During his short and troubled life, Dave Tough consistently proved himself to be a masterful drummer, comfortable in a wide range of settings, willing to confront and overcome stylistic revolutions. He always displayed musical, technical and intellectual gifts, that might well have taken him to the top of any artistic pursuit and served him for a generous lifetime. At times, he seemed to have the ambition for this; but he also had disturbing flaws that not only circumscribed his career but also tragically shortened his life.
He was born, David Jarvis Tough, on 26 April 1907, in Oak Park, Illinois. He first played drums while a small child and he was still a Chicago schoolboy when he became a member of the Austin High School Gang. This was a loose gathering of white tyro jazzmen who were fascinated with and deeply influenced by black jazz musicians whose playing set alight the clubs and speakeasies of 1920s Chicago. The Gang formulated what became known as Chicago style jazz and Dave, who early mastered the art of playing subtle and infectiously swinging drums, was a significant member of the group. In that same decade, he visited Europe and also spent time in New York City where he made records under the nominal leadership of other members of the Chicago school, notably Eddie Condon and Red Nichols.
He began the 1930s inauspiciously, spending many months inactive through illness, a portent of the future. Tiny and frail, he was repeatedly struck by illnesses that more robust individuals might have shrugged off; and he gave himself no help by drinking heavily. By 1935, however, he was ready to make a mark in a different area of jazz. Until now, the bulk of his work had been in small groups, but the big bands that would dominate the forthcoming swing era were now on the rise. He played first with Tommy Dorsey, then moved swiftly and often fleetingly through many bands: Red Norvo, Bunny Berigan, Benny Goodman, back to Tommy Dorsey, then Jimmy Dorsey, Bud Freeman, Jack Teagarden, Artie Shaw, and others, including depping with Woody Herman.
There were several reasons for his restlessness. Dave insisted on musical perfection: while this was a characteristic shared by some of the leaders for whom he played, it was ignored by others. Added to personal differences, he had an intense dislike for the characterless music demanded by the realities of commercial success that were a sometimes onerous feature of life in the swing era. And there was his own occasionally unstable personality, a characteristic aggravated by his drinking, which was now sometimes excessive. In his private life, he flouted the racial taboos of the time by marrying a black dancer. He also found himself often at odds with former musical associates, and sought to establish an alternative career as a writer. He was briefly inducted into the military during World War 2, playing for a short while in the US Navy band directed by Artie Shaw, but was soon discharged on medical grounds.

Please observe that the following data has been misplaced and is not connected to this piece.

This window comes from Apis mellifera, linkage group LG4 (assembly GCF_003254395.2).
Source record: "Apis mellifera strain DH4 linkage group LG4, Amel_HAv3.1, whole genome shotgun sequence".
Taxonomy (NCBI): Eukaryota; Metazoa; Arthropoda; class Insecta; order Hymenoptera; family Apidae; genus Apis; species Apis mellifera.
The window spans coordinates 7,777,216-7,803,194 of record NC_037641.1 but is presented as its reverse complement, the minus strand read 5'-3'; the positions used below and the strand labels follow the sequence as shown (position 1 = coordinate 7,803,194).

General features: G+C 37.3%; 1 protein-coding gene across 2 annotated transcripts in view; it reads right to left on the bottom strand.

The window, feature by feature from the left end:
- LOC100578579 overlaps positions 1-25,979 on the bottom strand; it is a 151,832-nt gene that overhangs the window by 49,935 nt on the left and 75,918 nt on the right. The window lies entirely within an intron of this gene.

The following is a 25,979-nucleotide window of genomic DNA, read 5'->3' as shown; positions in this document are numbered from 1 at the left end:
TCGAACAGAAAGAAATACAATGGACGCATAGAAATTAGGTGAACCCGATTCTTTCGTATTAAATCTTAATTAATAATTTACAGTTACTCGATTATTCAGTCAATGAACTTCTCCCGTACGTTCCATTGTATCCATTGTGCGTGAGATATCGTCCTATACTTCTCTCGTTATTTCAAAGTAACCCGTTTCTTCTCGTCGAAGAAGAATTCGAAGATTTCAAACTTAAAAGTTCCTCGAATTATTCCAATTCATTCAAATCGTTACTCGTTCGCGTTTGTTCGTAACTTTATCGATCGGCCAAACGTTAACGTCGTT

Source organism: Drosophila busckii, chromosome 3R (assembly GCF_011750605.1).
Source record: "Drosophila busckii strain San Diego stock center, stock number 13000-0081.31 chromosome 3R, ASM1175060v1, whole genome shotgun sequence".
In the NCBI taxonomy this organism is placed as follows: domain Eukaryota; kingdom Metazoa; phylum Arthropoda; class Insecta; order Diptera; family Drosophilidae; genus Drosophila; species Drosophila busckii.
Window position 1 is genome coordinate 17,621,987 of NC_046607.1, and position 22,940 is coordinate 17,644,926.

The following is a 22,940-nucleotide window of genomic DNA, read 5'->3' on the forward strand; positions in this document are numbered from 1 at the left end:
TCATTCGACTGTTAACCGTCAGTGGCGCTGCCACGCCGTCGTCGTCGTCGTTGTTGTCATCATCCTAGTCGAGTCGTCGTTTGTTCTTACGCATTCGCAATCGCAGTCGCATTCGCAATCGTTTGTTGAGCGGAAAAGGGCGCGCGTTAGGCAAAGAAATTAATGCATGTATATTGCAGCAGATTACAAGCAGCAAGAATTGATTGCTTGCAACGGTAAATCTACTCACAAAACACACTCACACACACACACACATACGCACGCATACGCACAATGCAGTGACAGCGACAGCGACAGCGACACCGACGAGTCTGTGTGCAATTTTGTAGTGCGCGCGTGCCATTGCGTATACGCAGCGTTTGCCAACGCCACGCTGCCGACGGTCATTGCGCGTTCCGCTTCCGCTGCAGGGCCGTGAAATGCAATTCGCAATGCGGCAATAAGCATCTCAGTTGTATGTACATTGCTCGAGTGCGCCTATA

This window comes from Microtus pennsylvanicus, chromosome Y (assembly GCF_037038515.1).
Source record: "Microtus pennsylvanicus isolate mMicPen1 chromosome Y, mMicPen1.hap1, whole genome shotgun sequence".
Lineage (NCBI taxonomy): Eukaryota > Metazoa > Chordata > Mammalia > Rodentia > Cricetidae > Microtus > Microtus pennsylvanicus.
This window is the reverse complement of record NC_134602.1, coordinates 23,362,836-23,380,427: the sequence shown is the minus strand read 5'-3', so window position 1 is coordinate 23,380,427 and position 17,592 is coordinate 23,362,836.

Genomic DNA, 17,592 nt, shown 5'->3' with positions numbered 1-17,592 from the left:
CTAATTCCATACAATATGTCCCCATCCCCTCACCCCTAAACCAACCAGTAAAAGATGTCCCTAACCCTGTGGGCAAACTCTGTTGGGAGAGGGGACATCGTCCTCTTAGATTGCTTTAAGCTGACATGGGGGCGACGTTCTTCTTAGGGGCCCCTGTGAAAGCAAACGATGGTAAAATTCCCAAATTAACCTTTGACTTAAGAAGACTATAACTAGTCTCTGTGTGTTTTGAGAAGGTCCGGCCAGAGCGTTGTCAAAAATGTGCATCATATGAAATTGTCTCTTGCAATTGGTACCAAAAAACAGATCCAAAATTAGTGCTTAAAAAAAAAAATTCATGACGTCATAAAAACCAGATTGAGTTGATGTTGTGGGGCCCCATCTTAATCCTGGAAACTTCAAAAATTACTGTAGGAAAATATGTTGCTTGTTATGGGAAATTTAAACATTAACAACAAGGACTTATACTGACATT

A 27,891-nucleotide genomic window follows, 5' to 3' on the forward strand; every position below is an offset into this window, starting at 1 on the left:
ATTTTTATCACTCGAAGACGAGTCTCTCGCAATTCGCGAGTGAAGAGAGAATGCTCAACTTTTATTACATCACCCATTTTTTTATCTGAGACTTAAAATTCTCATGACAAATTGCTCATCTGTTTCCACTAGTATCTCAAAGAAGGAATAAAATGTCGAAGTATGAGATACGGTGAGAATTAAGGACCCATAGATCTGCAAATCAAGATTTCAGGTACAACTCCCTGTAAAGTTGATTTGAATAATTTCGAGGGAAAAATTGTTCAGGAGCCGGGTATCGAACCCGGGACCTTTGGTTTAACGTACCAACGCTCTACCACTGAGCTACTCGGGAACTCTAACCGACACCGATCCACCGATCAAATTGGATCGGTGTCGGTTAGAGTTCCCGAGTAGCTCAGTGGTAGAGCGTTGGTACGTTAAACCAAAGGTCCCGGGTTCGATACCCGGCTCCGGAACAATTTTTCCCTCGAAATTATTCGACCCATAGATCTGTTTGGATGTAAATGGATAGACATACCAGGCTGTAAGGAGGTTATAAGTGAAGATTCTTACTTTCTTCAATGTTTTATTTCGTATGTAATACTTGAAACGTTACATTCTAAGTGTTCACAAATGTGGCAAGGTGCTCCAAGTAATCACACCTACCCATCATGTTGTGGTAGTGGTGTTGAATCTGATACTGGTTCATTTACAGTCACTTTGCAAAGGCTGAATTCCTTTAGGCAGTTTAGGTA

It was shortly after his discharge that Dave made his greatest impact on the jazz world when he joined Woody Herman. As the records of Herman's First Herd were played around the world, fans of big band jazz became aware that for all his physical frailty, tiny Dave Tough was a powerful giant among drummers. Yet, despite his undoubted playing skills, Dave had serious doubts about his suitability for bop. His drinking habit had by now became uncontrollable. Observers at the time remarked upon the combination of his discomfort with his role in the changing jazz scene and a deterioration in his physical and mental state, and how it led inexorably to fits. Sometimes, and deeply disturbing to fellow musicians and audiences alike, these fits occurred on the bandstand.
Many of the people who knew him, did their best to help him; not just musician friends but also the writer Leonard Feather and impresario John Hammond Jnr. But Dave would not be helped; portents of disaster had shadowed his entire professional life, and finally they came to pass. Exactly what happened one winter night can never be known. He appears to have fallen in the street while walking home from a gig. Maybe he had another fit; perhaps he was drunk; or he might simply have slipped or stumbled in the dark. Whatever the cause, he fell, fractured his skull, and died from the injury on 9 December 1948 in Newark, New Jersey. His body lay unclaimed, indeed unrecognized, in the morgue for three days.
Whether playing in the small Chicago-style groups of which he was a charter member, or in any of the big bands to which he brought uncommon fluidity, he consistently demonstrated his subtle talents. It was with Woody Herman, however, that Dave Tough reached the apogee of his brief but shining career. In that band he exceeded even his own high standards, urging along one of the finest of the period's jazz orchestras with sizzling enthusiasm, flair and irresistible swing that was rarely equaled and almost never surpassed.
Recommended CDs (all with Woody Herman): The Complete Woody Herman (1945-7) 7-CD boxed set (Mosaic 223); The Woody Herman Story 4-CD boxed set (Properbox 15); The Thundering Herd: Original Recordings 1945-1947 (Naxos Jazz Legends 8.120739); The V-Disc Years (Hep CD2/3435 2)
For more about this remarkable musician, go to Drummerworld where among many things there are several excellent photographs.